In the Ndebele language, Matopas means ‘bald heads’, which references the shape of the large balancing granite boulders that form the majestic Matobo Hills in south western Zimbabwe. It was the great King Mzilikazi who so aptly named the area and it is in these hills where he is buried.
The grave site of British imperialist, Cecil John Rhodes, is found nearby in the summit of Malindidzimu, which means ‘The Hill of Benevolent Spirits’. Just a short walk from the parking lot you will come to his grave, which is carved out of the solid granite hill and surrounded by a natural amphitheatre of massive boulders.
The range of domes, spires and balancing rock formations that characterise the Matobo Hills, of which Matopas National Park forms the core, have been carved from a solid granite plateau over millions of years of erosion and weathering. The area has great spiritual and cultural significance to local people and there are many places within the park where important ceremonies still take place.
The Matobo Hills have one of the highest concentrations of rock art in Southern Africa dating back at least 13 000 years. The walls of Nswatugi Cave, for instance, feature rock paintings dating back to the Stone Age and rich archaeological evidence confirm that the Matopas area has been occupied by human societies over a period of at least half a million years.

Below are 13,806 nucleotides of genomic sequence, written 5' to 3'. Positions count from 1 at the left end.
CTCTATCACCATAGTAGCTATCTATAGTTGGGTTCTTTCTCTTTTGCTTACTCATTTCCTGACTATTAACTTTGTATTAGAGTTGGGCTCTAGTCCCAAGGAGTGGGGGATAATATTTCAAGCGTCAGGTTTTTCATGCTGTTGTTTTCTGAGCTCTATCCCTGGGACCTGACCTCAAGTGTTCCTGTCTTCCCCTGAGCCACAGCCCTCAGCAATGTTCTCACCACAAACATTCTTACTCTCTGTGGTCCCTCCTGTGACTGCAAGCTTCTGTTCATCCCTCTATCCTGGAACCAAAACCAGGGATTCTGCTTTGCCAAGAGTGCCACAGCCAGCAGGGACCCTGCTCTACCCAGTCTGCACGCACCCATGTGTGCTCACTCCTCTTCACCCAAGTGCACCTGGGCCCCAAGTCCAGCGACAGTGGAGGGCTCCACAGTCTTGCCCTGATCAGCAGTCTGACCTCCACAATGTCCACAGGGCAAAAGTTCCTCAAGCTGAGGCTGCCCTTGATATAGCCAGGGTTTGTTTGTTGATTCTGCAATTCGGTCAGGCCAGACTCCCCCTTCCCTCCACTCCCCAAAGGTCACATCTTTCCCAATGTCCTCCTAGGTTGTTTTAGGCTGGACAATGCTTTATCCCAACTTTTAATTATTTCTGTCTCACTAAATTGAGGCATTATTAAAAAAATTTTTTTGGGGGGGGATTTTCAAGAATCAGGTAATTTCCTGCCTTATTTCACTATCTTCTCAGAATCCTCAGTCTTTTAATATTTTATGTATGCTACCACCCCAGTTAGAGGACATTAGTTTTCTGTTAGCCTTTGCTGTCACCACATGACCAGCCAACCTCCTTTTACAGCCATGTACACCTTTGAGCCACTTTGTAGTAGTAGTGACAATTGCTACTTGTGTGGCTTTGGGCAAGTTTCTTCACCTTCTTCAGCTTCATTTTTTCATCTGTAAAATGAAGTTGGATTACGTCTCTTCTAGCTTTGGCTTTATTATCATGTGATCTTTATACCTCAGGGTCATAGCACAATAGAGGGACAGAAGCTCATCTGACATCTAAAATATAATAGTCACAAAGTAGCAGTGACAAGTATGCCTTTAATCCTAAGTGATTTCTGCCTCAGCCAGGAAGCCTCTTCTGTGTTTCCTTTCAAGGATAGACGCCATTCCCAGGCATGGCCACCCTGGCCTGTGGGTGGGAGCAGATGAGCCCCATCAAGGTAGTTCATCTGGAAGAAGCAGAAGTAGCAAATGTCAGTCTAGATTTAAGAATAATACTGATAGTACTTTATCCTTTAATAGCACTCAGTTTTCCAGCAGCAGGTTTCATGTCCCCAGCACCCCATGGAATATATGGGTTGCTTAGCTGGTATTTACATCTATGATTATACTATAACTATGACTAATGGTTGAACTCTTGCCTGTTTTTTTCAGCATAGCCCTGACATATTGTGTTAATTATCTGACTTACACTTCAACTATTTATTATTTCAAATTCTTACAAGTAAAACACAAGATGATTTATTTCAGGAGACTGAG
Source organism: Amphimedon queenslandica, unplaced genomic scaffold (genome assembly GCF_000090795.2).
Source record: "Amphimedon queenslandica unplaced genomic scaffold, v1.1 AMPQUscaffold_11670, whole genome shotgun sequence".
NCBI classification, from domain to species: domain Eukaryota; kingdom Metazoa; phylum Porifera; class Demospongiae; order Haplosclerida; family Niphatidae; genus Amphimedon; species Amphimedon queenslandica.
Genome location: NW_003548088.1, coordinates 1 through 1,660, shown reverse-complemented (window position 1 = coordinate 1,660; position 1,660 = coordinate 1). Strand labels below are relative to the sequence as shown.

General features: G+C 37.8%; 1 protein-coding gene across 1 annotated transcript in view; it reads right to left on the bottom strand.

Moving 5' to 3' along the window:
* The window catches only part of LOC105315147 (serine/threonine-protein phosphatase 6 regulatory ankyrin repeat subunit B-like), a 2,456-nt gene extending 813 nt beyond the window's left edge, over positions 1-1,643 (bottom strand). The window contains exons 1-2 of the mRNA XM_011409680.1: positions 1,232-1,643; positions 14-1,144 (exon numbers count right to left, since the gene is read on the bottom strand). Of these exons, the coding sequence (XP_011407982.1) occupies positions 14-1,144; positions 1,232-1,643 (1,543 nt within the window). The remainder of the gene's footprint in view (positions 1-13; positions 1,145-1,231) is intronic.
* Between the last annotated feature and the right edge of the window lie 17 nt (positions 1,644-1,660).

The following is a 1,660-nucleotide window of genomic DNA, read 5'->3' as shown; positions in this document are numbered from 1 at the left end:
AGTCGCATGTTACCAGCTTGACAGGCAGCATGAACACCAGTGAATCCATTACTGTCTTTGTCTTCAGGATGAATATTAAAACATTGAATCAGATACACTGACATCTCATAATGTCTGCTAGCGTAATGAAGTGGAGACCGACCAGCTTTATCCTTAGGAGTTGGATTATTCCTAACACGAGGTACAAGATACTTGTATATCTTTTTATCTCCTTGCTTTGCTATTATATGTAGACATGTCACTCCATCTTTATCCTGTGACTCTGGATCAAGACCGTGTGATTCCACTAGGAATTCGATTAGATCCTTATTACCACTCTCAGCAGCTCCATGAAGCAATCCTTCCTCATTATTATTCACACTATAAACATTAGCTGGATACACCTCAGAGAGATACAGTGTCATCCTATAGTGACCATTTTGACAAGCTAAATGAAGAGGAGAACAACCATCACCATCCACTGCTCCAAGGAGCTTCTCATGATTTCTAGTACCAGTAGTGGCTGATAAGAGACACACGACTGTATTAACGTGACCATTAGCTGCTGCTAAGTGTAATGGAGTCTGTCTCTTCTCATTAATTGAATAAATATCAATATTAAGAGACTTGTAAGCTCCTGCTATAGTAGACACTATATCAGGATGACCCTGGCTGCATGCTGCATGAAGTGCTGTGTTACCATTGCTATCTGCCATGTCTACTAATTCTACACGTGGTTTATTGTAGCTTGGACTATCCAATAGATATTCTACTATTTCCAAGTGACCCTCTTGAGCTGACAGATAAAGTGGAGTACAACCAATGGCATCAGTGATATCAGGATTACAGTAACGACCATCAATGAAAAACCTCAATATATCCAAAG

Matopas National Park was awarded UNESCO World Heritage Site status in 2003 and, having been established 50 years earlier, it is Zimbabwe’s oldest national park. The variety of vegetation supports a wide range of wildlife, with the most famous being the large concentration of black eagles that can be seen sitting atop the rock formations or flying along the cliffs in search of prey.
The 440km² incorporates an Intensive Protection Zone for black and white rhinos, which have been successfully breeding here for several years now. Along with these endangered mega-herbivores, you can look out for zebra, wildebeest, giraffe, leopard, cheetah, wildcat and a healthy variety of buck, including kudu, eland and sable. The black eagles are joined by, among other feathered species, the iconic African fish eagle, martial eagle, francolin and secretary bird.
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